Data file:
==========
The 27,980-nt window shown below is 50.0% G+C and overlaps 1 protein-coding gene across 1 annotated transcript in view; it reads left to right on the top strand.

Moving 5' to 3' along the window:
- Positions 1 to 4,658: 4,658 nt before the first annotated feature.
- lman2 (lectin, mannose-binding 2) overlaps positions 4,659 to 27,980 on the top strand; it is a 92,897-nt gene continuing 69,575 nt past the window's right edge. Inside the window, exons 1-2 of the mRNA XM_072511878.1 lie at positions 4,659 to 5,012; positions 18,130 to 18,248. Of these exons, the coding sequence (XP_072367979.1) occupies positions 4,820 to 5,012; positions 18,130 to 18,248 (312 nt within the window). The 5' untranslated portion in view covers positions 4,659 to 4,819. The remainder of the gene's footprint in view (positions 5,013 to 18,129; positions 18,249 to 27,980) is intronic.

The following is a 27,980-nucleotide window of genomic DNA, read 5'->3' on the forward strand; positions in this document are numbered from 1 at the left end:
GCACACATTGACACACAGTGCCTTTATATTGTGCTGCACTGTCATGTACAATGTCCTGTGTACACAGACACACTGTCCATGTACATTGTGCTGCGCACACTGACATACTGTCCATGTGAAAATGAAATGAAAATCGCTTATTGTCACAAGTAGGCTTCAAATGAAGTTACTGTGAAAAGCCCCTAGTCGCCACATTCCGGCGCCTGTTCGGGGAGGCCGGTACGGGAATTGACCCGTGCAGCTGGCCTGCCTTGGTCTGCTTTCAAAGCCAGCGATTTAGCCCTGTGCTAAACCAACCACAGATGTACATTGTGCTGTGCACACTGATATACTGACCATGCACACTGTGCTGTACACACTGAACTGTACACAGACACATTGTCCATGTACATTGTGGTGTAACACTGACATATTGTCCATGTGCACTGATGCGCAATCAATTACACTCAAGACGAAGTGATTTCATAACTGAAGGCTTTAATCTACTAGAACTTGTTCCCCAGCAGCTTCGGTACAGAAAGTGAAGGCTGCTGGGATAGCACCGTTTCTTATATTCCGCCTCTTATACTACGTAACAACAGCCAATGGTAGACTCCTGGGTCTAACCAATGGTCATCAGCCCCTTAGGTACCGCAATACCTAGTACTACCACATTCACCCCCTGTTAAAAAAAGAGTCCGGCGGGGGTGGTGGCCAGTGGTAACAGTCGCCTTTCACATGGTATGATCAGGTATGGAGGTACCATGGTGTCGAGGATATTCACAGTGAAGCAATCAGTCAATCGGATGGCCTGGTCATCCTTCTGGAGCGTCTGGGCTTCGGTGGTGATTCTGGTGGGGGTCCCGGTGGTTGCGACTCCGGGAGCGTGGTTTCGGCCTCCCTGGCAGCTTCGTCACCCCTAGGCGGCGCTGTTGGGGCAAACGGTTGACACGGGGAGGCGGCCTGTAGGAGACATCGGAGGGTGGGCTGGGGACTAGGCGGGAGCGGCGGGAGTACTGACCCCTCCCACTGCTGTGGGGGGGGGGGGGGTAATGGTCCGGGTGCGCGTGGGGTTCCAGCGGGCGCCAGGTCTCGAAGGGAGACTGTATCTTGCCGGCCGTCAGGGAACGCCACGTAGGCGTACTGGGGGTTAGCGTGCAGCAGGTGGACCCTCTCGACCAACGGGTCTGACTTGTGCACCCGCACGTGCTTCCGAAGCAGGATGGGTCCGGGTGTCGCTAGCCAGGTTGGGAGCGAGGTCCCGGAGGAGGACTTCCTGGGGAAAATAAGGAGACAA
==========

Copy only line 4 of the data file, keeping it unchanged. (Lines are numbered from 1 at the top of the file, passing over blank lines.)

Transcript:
- lman2 (lectin, mannose-binding 2) overlaps positions 4,659 to 27,980 on the top strand; it is a 92,897-nt gene continuing 69,575 nt past the window's right edge. Inside the window, exons 1-2 of the mRNA XM_072511878.1 lie at positions 4,659 to 5,012; positions 18,130 to 18,248. Of these exons, the coding sequence (XP_072367979.1) occupies positions 4,820 to 5,012; positions 18,130 to 18,248 (312 nt within the window). The 5' untranslated portion in view covers positions 4,659 to 4,819. The remainder of the gene's footprint in view (positions 5,013 to 18,129; positions 18,249 to 27,980) is intronic.